In the classic book The 80/20 Principle, author Richard Koch lays out his 10 Golden Rules of Success, applicable to both business and to life in general. I have my own particular take on them, which is a little different than Koch’s, and are more specific to the creative lifestyle.
This is one that I have some issues with. If you aspire to be a teacher, a nurse, a firefighter, a law enforcement officer, you’re never going to be self-employed. What I will say is this: learn as much as you can, as quickly as you can. Gain as much practical experience as you can pack in early in your life to make yourself the most valuable employee that you can be. Then, whether you choose to be self-employed or not, you will be in a better position to set the terms of your employment. You will have a wider selection of employers to choose from. If you look at what many people who wish to be self-employed are actually after, it’s more control over the terms of their employment and more freedom to do the things they want to do. You can still achieve that working for other people.
The other implication to becoming self-employed is that you know what you want to do with your life early in your career. When I was in high school, everyone knew what they were going to do after graduation. That basically amounted to going to college or trade school for a specific career, or going to work at the same factory your father, your uncles, and your brothers worked at. This is a different world. Even if you know what you want to do, the job you do today might not exist in 10 years. You may have several careers throughout your life. What do you do then?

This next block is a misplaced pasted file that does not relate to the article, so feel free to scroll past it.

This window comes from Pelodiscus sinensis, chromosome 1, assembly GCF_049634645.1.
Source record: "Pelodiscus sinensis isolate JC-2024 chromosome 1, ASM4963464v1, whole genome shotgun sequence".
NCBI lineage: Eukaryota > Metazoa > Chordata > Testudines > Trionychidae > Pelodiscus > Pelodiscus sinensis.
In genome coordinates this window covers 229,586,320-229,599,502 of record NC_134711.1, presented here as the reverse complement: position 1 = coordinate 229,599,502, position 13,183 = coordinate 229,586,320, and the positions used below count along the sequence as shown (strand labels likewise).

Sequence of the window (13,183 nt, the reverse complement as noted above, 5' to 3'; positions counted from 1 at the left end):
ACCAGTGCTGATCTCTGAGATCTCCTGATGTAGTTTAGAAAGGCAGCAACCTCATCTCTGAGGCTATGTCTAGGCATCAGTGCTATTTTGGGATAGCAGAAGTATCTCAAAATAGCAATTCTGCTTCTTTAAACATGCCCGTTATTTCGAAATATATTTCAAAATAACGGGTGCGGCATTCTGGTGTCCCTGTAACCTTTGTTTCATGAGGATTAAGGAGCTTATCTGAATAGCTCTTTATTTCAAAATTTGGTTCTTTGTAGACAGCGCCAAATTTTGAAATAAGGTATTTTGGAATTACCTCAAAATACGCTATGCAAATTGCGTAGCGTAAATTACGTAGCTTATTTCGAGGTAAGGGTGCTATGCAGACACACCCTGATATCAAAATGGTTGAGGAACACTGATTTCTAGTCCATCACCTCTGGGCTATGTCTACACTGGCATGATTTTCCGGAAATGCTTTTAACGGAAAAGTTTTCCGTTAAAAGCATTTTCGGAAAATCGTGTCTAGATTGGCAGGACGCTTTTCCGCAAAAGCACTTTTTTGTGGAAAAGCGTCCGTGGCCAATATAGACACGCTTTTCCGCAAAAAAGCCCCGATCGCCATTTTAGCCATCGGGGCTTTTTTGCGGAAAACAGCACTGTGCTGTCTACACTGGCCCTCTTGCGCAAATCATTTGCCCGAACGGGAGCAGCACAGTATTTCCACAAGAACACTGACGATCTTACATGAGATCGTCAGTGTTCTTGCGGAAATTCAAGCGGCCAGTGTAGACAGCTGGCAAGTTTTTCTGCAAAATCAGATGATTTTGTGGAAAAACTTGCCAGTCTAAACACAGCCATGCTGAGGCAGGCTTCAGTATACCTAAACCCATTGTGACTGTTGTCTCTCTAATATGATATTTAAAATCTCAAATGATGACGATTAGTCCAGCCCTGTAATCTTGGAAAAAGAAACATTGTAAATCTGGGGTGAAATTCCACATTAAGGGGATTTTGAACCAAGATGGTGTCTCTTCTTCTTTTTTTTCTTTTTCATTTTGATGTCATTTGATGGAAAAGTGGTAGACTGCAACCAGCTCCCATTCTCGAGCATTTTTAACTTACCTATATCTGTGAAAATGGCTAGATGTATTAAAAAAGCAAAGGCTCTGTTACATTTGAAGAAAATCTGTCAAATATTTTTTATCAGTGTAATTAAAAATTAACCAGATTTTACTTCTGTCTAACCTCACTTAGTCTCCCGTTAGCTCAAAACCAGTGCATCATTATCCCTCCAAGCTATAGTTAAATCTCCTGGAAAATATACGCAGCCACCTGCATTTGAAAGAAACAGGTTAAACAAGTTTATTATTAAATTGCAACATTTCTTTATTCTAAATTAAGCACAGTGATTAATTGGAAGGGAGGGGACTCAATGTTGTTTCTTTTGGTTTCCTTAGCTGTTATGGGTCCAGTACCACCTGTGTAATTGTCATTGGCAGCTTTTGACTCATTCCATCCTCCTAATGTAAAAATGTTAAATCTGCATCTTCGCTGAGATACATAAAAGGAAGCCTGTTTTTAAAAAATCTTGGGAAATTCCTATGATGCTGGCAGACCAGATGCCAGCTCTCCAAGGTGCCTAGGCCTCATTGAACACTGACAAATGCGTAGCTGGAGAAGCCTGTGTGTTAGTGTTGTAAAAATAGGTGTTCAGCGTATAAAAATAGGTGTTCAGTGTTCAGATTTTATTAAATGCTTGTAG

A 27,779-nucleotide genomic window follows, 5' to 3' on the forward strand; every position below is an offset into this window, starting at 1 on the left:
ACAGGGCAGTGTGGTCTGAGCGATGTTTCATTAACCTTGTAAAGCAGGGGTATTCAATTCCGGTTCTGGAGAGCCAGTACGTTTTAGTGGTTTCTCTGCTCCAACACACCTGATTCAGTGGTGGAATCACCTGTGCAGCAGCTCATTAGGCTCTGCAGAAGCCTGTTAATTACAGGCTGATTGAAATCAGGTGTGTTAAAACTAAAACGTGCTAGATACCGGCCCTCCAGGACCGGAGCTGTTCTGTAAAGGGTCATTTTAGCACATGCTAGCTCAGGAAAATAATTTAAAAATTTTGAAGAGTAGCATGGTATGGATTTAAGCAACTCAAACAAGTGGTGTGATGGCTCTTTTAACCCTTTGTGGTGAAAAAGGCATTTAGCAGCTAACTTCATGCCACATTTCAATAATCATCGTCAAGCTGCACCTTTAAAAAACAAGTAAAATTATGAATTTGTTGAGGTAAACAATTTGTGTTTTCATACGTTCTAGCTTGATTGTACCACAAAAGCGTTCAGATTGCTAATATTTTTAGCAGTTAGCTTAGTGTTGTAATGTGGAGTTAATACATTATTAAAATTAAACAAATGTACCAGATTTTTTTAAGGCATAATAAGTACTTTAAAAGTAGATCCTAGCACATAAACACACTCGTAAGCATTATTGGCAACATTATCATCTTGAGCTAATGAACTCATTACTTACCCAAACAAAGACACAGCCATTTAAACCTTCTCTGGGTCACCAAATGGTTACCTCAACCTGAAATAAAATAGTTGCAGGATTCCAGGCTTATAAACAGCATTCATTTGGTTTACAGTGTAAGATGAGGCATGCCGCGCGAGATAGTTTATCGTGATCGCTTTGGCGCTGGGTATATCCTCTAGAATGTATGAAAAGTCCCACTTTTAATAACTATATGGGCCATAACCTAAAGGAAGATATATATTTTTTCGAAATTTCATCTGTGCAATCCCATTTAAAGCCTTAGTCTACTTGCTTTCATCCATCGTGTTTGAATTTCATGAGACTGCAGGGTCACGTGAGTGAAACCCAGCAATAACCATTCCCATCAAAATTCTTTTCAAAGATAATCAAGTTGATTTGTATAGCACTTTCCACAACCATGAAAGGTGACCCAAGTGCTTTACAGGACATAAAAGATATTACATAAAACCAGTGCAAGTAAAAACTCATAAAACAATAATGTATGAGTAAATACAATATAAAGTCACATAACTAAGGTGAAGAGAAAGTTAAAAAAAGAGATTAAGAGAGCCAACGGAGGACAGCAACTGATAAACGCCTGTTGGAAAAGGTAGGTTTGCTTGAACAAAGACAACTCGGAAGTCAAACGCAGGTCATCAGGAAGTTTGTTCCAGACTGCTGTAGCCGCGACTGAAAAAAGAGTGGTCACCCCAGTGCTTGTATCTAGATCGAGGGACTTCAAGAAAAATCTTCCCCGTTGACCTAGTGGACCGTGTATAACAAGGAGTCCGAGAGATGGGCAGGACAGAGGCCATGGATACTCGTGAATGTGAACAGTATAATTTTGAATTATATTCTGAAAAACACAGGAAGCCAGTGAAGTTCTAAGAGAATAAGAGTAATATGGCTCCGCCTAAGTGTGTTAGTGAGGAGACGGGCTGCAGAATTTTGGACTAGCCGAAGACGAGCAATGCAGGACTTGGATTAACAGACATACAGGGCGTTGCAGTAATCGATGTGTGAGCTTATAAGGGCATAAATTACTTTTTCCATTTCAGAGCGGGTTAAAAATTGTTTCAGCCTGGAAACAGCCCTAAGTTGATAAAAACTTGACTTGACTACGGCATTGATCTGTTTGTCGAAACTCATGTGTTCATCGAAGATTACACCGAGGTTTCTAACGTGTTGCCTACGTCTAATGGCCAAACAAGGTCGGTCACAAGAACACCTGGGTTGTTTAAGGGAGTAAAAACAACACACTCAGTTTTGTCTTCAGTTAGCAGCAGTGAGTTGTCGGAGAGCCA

My recommendation is to have strong foundational skills. Be flexible and be creative. Read. Read a lot. Learn to be personable and get along with people. Don’t be shy about speaking in public. Learn to be good with money. Say please. Say thank you. Have a sincere smile and a firm handshake. These things will serve you well regardless of your career choices.
Understand that even if you’re self-employed, you’re never really self-employed. You are always beholden to customers and clients and the people who pay you money. “Self-employed” is merely a matter of how many filters exist between you and the stakeholders, and you and the decision makers.
But here’s the dirty secret that I consider to be the real golden rule: On some level, you’re always self-employed. You are a company of one, who makes the decisions about your education, your work environment, your clients, and your life. Your employer does not own you. You work there by choice. You have subcontracted your services to them. If you’re not happy, if you change your mind, if the world changes around you, you’re free to leave. You can quit and go find work elsewhere. Your employment situation, ultimately, is in your hands.